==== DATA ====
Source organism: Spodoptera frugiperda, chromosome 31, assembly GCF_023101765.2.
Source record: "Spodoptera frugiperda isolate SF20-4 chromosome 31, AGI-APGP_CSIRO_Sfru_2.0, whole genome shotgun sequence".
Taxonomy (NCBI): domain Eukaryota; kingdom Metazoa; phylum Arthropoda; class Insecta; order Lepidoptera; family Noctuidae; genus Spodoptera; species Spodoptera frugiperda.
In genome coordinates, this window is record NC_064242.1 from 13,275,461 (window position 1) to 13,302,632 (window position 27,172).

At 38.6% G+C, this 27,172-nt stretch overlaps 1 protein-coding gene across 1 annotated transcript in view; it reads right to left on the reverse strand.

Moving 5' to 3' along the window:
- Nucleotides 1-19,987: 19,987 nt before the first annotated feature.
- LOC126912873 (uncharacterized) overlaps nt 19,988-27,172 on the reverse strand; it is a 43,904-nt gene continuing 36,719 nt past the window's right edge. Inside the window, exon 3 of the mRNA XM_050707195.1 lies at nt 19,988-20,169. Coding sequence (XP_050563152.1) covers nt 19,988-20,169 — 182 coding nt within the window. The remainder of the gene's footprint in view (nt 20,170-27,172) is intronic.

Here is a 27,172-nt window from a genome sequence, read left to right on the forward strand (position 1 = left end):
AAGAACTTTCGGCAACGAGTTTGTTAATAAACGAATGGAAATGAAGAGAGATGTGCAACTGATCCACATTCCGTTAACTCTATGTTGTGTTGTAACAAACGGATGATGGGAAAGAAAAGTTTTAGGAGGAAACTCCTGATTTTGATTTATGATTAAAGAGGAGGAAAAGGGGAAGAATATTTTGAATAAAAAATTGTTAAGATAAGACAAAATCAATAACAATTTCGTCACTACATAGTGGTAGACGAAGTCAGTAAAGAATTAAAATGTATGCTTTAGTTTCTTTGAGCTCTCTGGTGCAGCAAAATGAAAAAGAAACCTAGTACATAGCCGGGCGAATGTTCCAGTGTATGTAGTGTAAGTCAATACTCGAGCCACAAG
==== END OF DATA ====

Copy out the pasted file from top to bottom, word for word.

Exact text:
Source organism: Spodoptera frugiperda, chromosome 31, assembly GCF_023101765.2.
Source record: "Spodoptera frugiperda isolate SF20-4 chromosome 31, AGI-APGP_CSIRO_Sfru_2.0, whole genome shotgun sequence".
Taxonomy (NCBI): domain Eukaryota; kingdom Metazoa; phylum Arthropoda; class Insecta; order Lepidoptera; family Noctuidae; genus Spodoptera; species Spodoptera frugiperda.
In genome coordinates, this window is record NC_064242.1 from 13,275,461 (window position 1) to 13,302,632 (window position 27,172).

At 38.6% G+C, this 27,172-nt stretch overlaps 1 protein-coding gene across 1 annotated transcript in view; it reads right to left on the reverse strand.

Moving 5' to 3' along the window:
- Nucleotides 1-19,987: 19,987 nt before the first annotated feature.
- LOC126912873 (uncharacterized) overlaps nt 19,988-27,172 on the reverse strand; it is a 43,904-nt gene continuing 36,719 nt past the window's right edge. Inside the window, exon 3 of the mRNA XM_050707195.1 lies at nt 19,988-20,169. Coding sequence (XP_050563152.1) covers nt 19,988-20,169 — 182 coding nt within the window. The remainder of the gene's footprint in view (nt 20,170-27,172) is intronic.

Here is a 27,172-nt window from a genome sequence, read left to right on the forward strand (position 1 = left end):
AAGAACTTTCGGCAACGAGTTTGTTAATAAACGAATGGAAATGAAGAGAGATGTGCAACTGATCCACATTCCGTTAACTCTATGTTGTGTTGTAACAAACGGATGATGGGAAAGAAAAGTTTTAGGAGGAAACTCCTGATTTTGATTTATGATTAAAGAGGAGGAAAAGGGGAAGAATATTTTGAATAAAAAATTGTTAAGATAAGACAAAATCAATAACAATTTCGTCACTACATAGTGGTAGACGAAGTCAGTAAAGAATTAAAATGTATGCTTTAGTTTCTTTGAGCTCTCTGGTGCAGCAAAATGAAAAAGAAACCTAGTACATAGCCGGGCGAATGTTCCAGTGTATGTAGTGTAAGTCAATACTCGAGCCACAAG